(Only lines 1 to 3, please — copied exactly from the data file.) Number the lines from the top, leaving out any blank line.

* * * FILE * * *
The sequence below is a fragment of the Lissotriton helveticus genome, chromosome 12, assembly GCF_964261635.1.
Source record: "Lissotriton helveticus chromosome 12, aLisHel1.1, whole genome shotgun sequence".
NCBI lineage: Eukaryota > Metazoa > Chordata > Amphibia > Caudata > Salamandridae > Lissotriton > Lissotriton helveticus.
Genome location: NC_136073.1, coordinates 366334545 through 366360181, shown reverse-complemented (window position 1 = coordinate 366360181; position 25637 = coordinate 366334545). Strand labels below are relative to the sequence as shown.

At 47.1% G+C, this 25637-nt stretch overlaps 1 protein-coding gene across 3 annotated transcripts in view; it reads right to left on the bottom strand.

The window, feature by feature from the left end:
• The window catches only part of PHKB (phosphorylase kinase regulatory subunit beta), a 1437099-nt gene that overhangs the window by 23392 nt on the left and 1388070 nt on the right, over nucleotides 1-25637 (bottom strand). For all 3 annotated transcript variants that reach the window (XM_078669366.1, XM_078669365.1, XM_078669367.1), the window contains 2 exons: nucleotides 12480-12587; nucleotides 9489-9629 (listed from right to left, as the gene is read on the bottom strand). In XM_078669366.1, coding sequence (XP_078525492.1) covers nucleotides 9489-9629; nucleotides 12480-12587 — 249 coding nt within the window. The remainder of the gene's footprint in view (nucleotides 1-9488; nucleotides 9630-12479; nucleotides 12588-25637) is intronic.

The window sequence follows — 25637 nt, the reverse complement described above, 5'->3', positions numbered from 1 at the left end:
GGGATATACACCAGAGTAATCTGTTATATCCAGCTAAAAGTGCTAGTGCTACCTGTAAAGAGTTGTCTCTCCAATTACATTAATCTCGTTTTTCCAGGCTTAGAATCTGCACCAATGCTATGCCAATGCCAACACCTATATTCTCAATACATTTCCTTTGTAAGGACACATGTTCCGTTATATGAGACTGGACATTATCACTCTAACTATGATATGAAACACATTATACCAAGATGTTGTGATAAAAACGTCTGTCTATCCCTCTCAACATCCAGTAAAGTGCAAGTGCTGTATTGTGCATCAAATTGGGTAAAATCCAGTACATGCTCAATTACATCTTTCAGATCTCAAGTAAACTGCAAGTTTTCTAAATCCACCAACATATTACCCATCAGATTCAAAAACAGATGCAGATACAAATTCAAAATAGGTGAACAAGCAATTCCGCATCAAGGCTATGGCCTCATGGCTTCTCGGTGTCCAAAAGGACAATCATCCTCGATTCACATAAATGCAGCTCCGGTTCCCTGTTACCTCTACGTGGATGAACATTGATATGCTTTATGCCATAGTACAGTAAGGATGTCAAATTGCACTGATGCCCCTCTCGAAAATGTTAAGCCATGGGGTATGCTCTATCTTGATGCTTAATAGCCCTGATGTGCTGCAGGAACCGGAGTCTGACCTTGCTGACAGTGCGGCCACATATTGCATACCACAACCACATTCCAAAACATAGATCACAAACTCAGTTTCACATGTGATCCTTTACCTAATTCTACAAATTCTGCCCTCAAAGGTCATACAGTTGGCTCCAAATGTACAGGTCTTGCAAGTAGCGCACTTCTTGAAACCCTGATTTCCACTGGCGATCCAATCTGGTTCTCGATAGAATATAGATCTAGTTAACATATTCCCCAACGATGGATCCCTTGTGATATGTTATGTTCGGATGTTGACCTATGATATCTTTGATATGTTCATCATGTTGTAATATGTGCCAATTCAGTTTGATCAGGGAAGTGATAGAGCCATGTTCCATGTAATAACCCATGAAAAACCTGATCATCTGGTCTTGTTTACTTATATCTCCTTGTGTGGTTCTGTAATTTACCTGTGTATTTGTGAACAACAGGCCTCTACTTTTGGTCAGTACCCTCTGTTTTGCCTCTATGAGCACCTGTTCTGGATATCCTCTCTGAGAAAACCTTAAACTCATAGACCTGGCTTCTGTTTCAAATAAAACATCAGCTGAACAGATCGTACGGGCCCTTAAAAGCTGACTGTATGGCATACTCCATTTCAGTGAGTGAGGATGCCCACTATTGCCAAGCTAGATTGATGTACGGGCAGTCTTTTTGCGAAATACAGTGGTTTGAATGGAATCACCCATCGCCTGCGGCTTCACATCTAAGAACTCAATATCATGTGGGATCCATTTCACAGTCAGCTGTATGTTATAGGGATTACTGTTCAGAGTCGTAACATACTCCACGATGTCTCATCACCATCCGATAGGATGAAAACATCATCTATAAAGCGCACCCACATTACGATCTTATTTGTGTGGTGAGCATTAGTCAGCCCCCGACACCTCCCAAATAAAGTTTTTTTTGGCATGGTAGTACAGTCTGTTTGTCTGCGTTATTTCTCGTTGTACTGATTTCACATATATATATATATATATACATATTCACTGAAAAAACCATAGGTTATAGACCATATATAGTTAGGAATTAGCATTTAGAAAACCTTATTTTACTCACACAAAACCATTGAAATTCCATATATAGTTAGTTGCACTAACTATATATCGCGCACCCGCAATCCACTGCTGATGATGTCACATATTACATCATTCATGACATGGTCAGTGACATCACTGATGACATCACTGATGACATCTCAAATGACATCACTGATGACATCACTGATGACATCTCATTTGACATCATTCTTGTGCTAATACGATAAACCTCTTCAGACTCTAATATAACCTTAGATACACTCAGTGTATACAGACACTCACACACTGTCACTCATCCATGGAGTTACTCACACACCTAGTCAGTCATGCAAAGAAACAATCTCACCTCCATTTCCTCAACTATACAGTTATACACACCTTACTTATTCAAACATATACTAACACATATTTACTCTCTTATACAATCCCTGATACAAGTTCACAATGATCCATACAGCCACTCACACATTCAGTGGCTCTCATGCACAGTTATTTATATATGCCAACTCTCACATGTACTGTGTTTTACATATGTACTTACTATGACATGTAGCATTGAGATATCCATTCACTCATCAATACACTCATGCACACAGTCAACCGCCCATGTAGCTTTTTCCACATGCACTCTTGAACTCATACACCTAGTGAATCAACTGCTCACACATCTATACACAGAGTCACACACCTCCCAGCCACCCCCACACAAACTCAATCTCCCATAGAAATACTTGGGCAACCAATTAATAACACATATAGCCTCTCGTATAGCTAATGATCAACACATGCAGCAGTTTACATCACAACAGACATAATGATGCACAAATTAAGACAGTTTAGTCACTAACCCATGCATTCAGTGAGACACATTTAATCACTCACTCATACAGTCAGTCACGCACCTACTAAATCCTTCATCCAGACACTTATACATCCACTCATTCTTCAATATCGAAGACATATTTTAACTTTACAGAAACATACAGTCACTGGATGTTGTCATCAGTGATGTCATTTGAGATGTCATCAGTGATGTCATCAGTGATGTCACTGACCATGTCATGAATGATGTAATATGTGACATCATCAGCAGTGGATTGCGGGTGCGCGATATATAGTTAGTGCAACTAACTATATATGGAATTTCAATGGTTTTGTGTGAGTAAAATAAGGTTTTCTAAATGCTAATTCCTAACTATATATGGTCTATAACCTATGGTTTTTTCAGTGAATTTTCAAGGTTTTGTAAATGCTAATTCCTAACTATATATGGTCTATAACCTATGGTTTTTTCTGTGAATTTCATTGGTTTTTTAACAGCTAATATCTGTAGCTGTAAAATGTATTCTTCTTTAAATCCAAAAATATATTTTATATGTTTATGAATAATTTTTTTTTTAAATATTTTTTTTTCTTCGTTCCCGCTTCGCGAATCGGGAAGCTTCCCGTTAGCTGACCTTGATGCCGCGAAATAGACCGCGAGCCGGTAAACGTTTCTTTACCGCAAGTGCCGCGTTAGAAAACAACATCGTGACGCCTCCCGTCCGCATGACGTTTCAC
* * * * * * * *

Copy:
The sequence below is a fragment of the Lissotriton helveticus genome, chromosome 12, assembly GCF_964261635.1.
Source record: "Lissotriton helveticus chromosome 12, aLisHel1.1, whole genome shotgun sequence".
NCBI lineage: Eukaryota > Metazoa > Chordata > Amphibia > Caudata > Salamandridae > Lissotriton > Lissotriton helveticus.